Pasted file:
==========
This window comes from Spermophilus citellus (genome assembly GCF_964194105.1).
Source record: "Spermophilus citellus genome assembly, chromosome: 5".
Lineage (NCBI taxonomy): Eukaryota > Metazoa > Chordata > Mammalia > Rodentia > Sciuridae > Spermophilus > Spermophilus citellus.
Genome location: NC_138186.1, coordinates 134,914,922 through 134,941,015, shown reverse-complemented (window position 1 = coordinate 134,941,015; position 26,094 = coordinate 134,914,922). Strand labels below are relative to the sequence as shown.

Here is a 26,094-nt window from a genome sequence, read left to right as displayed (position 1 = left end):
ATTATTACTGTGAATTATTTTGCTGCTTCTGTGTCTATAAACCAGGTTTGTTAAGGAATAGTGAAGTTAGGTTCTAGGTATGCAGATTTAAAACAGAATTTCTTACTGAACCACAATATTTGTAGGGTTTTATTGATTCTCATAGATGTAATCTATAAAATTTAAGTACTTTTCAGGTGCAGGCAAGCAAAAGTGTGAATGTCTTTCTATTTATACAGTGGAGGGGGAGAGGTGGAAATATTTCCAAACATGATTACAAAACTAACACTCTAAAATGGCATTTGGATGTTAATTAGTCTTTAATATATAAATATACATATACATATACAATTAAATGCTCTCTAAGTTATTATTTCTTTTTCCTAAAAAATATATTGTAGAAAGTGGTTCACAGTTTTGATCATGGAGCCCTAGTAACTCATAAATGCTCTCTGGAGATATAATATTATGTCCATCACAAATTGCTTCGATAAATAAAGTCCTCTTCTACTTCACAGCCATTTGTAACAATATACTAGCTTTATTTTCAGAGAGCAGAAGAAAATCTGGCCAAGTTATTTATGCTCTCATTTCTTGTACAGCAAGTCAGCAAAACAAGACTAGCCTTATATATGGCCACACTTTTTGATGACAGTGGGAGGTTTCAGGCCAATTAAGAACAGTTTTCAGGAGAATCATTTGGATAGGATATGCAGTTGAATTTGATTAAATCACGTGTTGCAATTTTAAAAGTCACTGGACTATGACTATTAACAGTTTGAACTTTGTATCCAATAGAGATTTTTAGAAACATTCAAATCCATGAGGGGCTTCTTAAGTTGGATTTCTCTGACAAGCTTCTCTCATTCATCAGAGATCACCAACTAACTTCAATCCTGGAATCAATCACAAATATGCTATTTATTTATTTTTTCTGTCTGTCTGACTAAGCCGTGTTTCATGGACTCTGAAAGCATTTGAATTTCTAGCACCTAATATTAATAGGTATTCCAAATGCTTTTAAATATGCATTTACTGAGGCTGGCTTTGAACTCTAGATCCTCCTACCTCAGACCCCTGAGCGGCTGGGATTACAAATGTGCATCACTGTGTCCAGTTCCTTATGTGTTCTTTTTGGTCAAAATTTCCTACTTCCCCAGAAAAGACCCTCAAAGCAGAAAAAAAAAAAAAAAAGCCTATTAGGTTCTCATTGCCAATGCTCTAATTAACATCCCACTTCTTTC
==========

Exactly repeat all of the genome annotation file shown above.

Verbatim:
This window comes from Spermophilus citellus (genome assembly GCF_964194105.1).
Source record: "Spermophilus citellus genome assembly, chromosome: 5".
Lineage (NCBI taxonomy): Eukaryota > Metazoa > Chordata > Mammalia > Rodentia > Sciuridae > Spermophilus > Spermophilus citellus.
Genome location: NC_138186.1, coordinates 134,914,922 through 134,941,015, shown reverse-complemented (window position 1 = coordinate 134,941,015; position 26,094 = coordinate 134,914,922). Strand labels below are relative to the sequence as shown.

Here is a 26,094-nt window from a genome sequence, read left to right as displayed (position 1 = left end):
ATTATTACTGTGAATTATTTTGCTGCTTCTGTGTCTATAAACCAGGTTTGTTAAGGAATAGTGAAGTTAGGTTCTAGGTATGCAGATTTAAAACAGAATTTCTTACTGAACCACAATATTTGTAGGGTTTTATTGATTCTCATAGATGTAATCTATAAAATTTAAGTACTTTTCAGGTGCAGGCAAGCAAAAGTGTGAATGTCTTTCTATTTATACAGTGGAGGGGGAGAGGTGGAAATATTTCCAAACATGATTACAAAACTAACACTCTAAAATGGCATTTGGATGTTAATTAGTCTTTAATATATAAATATACATATACATATACAATTAAATGCTCTCTAAGTTATTATTTCTTTTTCCTAAAAAATATATTGTAGAAAGTGGTTCACAGTTTTGATCATGGAGCCCTAGTAACTCATAAATGCTCTCTGGAGATATAATATTATGTCCATCACAAATTGCTTCGATAAATAAAGTCCTCTTCTACTTCACAGCCATTTGTAACAATATACTAGCTTTATTTTCAGAGAGCAGAAGAAAATCTGGCCAAGTTATTTATGCTCTCATTTCTTGTACAGCAAGTCAGCAAAACAAGACTAGCCTTATATATGGCCACACTTTTTGATGACAGTGGGAGGTTTCAGGCCAATTAAGAACAGTTTTCAGGAGAATCATTTGGATAGGATATGCAGTTGAATTTGATTAAATCACGTGTTGCAATTTTAAAAGTCACTGGACTATGACTATTAACAGTTTGAACTTTGTATCCAATAGAGATTTTTAGAAACATTCAAATCCATGAGGGGCTTCTTAAGTTGGATTTCTCTGACAAGCTTCTCTCATTCATCAGAGATCACCAACTAACTTCAATCCTGGAATCAATCACAAATATGCTATTTATTTATTTTTTCTGTCTGTCTGACTAAGCCGTGTTTCATGGACTCTGAAAGCATTTGAATTTCTAGCACCTAATATTAATAGGTATTCCAAATGCTTTTAAATATGCATTTACTGAGGCTGGCTTTGAACTCTAGATCCTCCTACCTCAGACCCCTGAGCGGCTGGGATTACAAATGTGCATCACTGTGTCCAGTTCCTTATGTGTTCTTTTTGGTCAAAATTTCCTACTTCCCCAGAAAAGACCCTCAAAGCAGAAAAAAAAAAAAAAAAGCCTATTAGGTTCTCATTGCCAATGCTCTAATTAACATCCCACTTCTTTC